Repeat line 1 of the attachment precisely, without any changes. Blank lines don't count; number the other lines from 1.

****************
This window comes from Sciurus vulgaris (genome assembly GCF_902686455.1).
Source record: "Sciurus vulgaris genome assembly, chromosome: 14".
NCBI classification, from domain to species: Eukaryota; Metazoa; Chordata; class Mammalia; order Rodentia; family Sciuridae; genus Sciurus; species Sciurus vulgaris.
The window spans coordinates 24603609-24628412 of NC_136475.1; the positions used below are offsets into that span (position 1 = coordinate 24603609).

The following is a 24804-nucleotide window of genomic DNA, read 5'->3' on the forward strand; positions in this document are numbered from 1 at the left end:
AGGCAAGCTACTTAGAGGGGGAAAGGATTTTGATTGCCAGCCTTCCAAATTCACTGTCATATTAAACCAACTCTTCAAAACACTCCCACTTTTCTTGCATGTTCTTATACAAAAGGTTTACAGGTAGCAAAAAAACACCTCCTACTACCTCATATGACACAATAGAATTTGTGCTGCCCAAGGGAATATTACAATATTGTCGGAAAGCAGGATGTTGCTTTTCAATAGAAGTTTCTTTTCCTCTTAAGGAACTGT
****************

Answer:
This window comes from Sciurus vulgaris (genome assembly GCF_902686455.1).